‘Community’ Fans Wanted ‘Jeff & Annie’ and Got It – But What Now?

When fansites spring up halfway through the first season of a freshman sitcom demanding a pairing of characters, like they did for cocky thirtysomething ex-lawyer Jeff Winger (Joel McHale) and 18-year-old overachieving ex-pill-popper Annie Edison (Alison Brie) during the first season of NBC’s low-rent college misfit comedy Community, any other show would try to milk the will-they-or-won’t-they tension for years. Community creator Dan Harmon, however, doesn’t work that way, and in the season finale, he slammed right into that entanglement with cliffhanger-style gusto. The pilot had set up Jeff as chasing the hard-nosed Britta Perry (Gillian Jacobs), who wouldn’t give him the time of day, but somewhere along the way, something changed.

“Everybody specifically talks about the Jeff and Annie and the kiss they had in the tenth episode,” says executive producer Russ Krasnoff, referring to the liplock between the debate team colleagues that proved humanity was evil and won the competition. “The feedback we got, we looked online, and not only was it Twitter and all of that, people actually made videos. If you just typed in the words – still to this day – if you typed in ‘Jeff and Annie,’ literally just those two first names, you get about 15 or 20 music videos that people have made pulling clips from our show that weren’t even between those two characters but they’ve edited it in such a way that they’ve built a love affair between these two, and it’s like, ‘Okay, obviously the audience is trying to tell us something.’”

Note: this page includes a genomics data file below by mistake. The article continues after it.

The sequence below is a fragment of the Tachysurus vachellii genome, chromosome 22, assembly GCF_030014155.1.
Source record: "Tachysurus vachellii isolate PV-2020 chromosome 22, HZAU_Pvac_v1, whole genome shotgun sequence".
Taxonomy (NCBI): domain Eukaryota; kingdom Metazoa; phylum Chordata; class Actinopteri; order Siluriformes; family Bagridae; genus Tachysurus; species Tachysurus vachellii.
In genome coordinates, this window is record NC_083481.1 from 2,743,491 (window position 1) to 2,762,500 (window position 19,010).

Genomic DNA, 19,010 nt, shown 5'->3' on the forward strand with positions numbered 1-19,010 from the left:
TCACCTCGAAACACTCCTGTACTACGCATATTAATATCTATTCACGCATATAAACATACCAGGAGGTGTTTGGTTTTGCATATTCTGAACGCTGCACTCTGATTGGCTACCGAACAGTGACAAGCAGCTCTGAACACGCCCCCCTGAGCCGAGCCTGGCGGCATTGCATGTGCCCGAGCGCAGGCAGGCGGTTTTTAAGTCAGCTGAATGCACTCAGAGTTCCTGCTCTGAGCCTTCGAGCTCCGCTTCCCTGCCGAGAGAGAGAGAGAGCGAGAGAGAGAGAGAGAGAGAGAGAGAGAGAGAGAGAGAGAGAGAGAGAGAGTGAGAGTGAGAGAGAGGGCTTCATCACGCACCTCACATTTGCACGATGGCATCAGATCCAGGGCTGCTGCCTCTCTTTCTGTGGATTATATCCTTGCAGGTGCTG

In the last episode we saw, Jeff’s relationship with stats teacher Michelle Slater (Lauren Stamile) heating up just as Britta finally allowed herself to admit that she had a thing for Jeff as well (after their perfectly ironic hook-up in the now-legendary paintball episode “Modern Warfare.”). When they both declared their love for him, the commitment-phobic Winger ran away to think, and wound up making out with Annie.

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“I think the messier it is, the better,” Jacobs says about the big romantic entanglement, “because it creates drama in a lot of different directions. It’s like that scene where we all looked around the table and we realized that we were all potential romantic lovers. I think Dan was sort of saying something about the show. He wanted to have a group of people that were all within a close enough age range that there are a lot of possibilities. I remember there was one episode where I had my arm around Danny [Pudi, who plays the meta-joke savant Abed] while we were sleeping, and then people were like, ‘Britta and Abed!’ It can come from anywhere. That was just us messing around. So it really could go in any direction.”

That does bring to mind a line Jeff had earlier in the season, wherein an inappropriate comment towards Annie was met with his response of “Annie’s young. We try not to sexualize her.” When I asked them about it after their Comic-Con panel, their response indicated things hand changed since then, too.